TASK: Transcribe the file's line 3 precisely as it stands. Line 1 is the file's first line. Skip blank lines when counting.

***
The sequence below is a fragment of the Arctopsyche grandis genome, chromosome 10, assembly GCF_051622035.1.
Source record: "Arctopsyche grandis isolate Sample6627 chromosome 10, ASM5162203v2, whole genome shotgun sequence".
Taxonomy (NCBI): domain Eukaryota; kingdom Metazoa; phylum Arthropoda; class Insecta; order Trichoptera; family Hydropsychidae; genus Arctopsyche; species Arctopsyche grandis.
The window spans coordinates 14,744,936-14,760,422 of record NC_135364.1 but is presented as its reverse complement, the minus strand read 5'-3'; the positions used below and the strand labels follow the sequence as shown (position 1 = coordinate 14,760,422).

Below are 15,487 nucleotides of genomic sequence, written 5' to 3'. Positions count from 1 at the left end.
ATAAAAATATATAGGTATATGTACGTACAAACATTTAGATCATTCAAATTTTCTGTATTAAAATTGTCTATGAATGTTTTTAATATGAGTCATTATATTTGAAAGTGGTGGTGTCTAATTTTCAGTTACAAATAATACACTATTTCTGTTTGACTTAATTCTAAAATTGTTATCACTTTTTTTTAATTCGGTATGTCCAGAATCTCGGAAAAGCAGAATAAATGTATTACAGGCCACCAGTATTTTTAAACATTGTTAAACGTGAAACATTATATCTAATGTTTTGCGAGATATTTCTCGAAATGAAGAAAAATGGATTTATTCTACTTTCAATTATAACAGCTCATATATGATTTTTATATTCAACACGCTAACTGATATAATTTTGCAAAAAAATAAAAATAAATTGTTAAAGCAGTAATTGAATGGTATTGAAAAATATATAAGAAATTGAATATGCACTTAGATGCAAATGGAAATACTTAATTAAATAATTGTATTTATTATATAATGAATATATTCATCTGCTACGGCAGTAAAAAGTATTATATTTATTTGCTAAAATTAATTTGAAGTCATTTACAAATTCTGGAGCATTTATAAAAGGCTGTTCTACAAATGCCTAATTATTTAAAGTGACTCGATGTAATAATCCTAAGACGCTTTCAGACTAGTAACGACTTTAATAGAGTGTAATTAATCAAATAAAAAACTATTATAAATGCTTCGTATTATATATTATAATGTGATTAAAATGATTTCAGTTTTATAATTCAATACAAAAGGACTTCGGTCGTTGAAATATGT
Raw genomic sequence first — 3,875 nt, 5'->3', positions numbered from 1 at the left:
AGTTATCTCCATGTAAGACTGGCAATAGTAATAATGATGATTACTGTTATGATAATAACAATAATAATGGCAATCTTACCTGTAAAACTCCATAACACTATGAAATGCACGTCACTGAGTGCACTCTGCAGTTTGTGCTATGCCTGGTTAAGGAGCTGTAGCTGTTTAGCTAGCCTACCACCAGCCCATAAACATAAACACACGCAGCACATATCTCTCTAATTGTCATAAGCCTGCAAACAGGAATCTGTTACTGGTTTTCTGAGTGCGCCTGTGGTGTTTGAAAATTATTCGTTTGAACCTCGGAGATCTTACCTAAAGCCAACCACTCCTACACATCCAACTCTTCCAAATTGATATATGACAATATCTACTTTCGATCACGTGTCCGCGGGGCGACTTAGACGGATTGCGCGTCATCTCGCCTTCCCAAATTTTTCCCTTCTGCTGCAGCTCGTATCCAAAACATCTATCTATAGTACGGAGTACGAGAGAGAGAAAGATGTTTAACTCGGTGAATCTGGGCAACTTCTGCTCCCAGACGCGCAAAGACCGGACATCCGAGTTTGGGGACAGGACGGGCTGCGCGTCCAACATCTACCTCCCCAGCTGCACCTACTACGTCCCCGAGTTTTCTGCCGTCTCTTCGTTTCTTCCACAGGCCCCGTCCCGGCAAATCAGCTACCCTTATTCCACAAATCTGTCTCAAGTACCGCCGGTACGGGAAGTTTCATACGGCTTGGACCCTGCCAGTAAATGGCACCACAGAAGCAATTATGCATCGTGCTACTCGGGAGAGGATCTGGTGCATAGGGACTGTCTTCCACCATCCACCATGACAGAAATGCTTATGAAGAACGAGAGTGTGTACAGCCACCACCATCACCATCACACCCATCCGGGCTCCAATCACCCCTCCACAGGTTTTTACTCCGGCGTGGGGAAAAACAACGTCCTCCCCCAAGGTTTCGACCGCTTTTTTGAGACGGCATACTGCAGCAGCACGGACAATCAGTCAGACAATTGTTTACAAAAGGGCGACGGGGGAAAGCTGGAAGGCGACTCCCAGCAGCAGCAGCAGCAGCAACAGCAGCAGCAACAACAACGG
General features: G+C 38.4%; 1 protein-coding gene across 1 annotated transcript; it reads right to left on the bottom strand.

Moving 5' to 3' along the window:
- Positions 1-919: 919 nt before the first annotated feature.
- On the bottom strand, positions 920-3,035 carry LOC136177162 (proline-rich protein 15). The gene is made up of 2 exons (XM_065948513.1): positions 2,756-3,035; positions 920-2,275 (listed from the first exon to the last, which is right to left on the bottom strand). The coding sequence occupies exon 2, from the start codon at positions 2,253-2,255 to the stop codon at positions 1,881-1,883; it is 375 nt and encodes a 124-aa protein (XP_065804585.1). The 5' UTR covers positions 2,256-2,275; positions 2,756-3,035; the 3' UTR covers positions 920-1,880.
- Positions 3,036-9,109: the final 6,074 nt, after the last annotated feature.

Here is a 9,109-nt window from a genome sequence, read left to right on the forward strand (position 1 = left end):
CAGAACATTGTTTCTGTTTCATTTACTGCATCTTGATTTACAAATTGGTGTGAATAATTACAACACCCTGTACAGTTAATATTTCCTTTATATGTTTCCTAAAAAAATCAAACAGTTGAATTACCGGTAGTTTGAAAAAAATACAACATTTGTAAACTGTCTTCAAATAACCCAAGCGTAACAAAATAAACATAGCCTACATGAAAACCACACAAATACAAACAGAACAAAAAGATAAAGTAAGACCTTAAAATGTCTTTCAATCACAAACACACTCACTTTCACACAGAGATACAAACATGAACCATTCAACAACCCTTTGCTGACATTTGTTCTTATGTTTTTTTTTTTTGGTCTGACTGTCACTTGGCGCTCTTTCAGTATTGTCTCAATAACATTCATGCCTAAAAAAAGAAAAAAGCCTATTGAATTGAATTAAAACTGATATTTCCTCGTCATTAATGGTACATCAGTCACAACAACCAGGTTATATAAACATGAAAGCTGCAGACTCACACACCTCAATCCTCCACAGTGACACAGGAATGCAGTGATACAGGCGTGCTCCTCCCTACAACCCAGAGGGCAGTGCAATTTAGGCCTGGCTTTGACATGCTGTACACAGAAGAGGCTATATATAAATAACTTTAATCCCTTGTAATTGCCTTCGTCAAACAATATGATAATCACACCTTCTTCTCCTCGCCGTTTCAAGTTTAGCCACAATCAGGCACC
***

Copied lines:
Taxonomy (NCBI): domain Eukaryota; kingdom Metazoa; phylum Arthropoda; class Insecta; order Trichoptera; family Hydropsychidae; genus Arctopsyche; species Arctopsyche grandis.